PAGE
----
He’s fatter than I thought he’d be, and older, too. That long lock of bottle-blond hair, which no doubt in better days would have been coiled around his head like an old garden hose, dangles almost down his shoulder, another casualty of the cold wind in this goddamned place…. Read More
You’d think that after all these years, he’d be used to seeing me trudge up the steep lane, ankle-deep in the County Mayo muck, toward that ancient abandoned shell of a cottage that until just recently passed for a calf barn. After all, I’ve made this pilgrimage four times in 20 years, twice with a different sullen teenager in tow and every time, either he or his wife has been there to greet me…. Read More
Bushkill, Pa. — IT was midmorning, and the sun was over my shoulder. A breeze rustled the dead leaves still clinging to the oaks, just enough to cover the sound as I fox-footed my way through the undergrowth.
A few dozen yards ahead of me, the doe stopped midstride. Her muscles tightened, and she raised her head and scanned the forest. For an instant, I thought she had spotted me. She hadn’t. She moved on, a couple more yards…. Read More
Once upon a time, not so long ago, Presidio, Texas, was a thriving farm and ranch town, known around the nation for its cantaloupes and its onions. They even had an onion festival every year… Read More
I’m a few days away, riding through the west Texas desert on my motorcycle, but soon enough I’ll be chasing the rains north through country ravaged by cycles of drought and flood and drought and flood. Maybe that will give us something to talk about when I’m in Denton. I’m looking forward to the conversation…. Read More
BUSHKILL, Pa. — Even now, when I conjure him and he deigns to come, I always see him the same way. He’s encircled in sweet blue smoke, standing on the cool stone of the walkway around midnight…. Read More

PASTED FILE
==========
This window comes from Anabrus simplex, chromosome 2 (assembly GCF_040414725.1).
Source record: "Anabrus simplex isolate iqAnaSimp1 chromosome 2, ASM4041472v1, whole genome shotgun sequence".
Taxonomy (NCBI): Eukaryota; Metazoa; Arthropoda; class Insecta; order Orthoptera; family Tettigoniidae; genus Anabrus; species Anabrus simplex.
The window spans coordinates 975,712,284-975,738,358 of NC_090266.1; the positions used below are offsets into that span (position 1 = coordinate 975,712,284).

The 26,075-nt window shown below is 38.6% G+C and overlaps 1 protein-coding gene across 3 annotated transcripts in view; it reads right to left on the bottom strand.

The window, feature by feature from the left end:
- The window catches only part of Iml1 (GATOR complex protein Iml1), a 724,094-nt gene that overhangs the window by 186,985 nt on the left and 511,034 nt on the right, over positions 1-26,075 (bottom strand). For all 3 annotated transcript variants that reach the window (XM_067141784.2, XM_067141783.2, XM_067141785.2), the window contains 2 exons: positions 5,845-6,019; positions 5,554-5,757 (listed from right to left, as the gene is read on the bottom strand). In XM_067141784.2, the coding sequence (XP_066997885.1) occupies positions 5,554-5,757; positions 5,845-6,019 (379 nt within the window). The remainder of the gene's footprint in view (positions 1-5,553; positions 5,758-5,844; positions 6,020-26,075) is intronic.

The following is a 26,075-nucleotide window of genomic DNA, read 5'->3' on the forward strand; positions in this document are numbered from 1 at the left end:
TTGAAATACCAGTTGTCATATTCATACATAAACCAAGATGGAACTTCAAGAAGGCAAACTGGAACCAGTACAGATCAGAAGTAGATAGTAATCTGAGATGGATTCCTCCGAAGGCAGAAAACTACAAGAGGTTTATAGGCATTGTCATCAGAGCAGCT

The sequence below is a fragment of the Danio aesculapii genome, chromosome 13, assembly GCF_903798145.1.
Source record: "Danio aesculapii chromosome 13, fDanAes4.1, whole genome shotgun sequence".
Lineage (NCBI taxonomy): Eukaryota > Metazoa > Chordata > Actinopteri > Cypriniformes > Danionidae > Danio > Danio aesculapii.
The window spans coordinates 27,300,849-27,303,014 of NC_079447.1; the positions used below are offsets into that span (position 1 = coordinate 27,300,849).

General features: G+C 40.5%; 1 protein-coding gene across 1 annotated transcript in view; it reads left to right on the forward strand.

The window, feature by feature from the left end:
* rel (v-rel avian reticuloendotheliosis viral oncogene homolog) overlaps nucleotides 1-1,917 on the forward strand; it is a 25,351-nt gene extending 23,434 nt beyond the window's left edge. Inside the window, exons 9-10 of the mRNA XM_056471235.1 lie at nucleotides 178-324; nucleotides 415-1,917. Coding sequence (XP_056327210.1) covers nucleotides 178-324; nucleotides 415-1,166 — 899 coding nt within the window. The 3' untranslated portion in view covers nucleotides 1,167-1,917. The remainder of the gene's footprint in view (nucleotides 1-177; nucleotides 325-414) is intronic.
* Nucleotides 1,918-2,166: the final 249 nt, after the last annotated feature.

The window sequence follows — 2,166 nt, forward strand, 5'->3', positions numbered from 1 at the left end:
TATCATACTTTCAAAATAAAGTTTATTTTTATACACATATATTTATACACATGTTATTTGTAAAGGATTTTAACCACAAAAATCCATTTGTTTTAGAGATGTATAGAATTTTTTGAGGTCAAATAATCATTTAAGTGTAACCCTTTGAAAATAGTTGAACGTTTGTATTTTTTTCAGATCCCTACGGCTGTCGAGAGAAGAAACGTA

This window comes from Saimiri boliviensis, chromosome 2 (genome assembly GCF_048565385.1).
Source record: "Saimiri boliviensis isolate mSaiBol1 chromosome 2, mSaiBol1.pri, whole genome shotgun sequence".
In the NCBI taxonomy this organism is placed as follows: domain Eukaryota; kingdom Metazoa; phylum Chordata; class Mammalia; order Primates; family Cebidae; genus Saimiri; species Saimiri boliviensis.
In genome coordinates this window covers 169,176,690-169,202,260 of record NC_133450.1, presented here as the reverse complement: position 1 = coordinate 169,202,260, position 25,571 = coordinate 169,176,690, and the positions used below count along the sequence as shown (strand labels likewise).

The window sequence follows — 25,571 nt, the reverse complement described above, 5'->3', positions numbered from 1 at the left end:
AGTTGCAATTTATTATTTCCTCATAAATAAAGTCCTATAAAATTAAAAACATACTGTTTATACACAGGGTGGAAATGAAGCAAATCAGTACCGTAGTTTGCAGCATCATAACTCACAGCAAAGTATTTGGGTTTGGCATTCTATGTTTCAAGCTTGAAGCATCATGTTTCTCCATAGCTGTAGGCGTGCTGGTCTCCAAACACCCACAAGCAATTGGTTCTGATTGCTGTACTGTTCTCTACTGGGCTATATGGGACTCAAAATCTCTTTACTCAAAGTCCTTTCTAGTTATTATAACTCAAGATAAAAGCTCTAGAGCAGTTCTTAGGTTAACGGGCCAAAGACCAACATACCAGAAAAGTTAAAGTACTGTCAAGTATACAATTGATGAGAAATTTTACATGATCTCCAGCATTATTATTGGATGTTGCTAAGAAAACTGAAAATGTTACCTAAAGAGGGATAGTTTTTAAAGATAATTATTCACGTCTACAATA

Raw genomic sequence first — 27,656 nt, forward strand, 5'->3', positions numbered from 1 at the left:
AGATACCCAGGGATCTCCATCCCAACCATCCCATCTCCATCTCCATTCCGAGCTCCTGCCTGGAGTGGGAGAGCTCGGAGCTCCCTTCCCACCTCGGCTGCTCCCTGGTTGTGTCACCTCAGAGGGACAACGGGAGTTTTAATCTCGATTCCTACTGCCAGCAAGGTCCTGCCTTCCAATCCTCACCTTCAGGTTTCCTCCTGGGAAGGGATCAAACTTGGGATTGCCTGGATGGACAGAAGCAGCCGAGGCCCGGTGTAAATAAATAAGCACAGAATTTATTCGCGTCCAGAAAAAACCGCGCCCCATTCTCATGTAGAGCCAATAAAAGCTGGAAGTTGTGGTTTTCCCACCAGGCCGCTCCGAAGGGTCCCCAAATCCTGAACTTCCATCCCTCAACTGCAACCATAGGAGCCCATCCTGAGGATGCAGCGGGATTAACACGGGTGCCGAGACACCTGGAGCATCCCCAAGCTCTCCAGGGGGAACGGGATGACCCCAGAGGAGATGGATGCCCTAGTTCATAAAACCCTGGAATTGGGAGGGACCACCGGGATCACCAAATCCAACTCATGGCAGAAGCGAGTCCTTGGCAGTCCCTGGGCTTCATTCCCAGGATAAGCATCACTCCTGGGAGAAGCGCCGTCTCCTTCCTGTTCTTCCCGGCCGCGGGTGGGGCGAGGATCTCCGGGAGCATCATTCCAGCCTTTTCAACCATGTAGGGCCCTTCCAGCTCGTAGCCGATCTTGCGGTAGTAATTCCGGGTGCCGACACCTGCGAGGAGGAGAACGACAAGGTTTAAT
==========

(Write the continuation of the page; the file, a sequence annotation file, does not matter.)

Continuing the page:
“Seamus McGraw takes us on a trip along America’s culturally fractured back roads and listens to farmers and ranchers and fishermen, many of them people who are not ideologically, politically, or in some cases even religiously inclined to believe in man-made global climate change”.
“He shows us how they are already being affected and the risks they are already taking on a personal level to deal with extreme weather and its very real consequences for their livelihoods.”
“McGraw also speaks to scientists and policymakers who are trying to harness that most renewable of American resources, a sense of hope and self-reliance that remains strong in the face of daunting challenges. By bringing these voices together, Betting the Farm on a Drought ultimately becomes a model for how we all might have a pragmatic, reasoned conversation about our changing climate.” – Yale Climate Connections
The very last thing the old farmer wanted to do on that rainy Sunday morning in early spring was sit down and talk with me. And he had made it perfectly clear why…. Read More
I’m pleased that Betting the Farm has been reviewed by J. Scott Donahue for the Sierra Club. “More Americans believe in angels than in climate change, writes journalist Seamus McGraw in his new book, … Read More
Maybe after all these years, my memory is playing tricks on me, but I remember him looking like a brilliant bolt of lightning that carried its own storm inside it…. Read More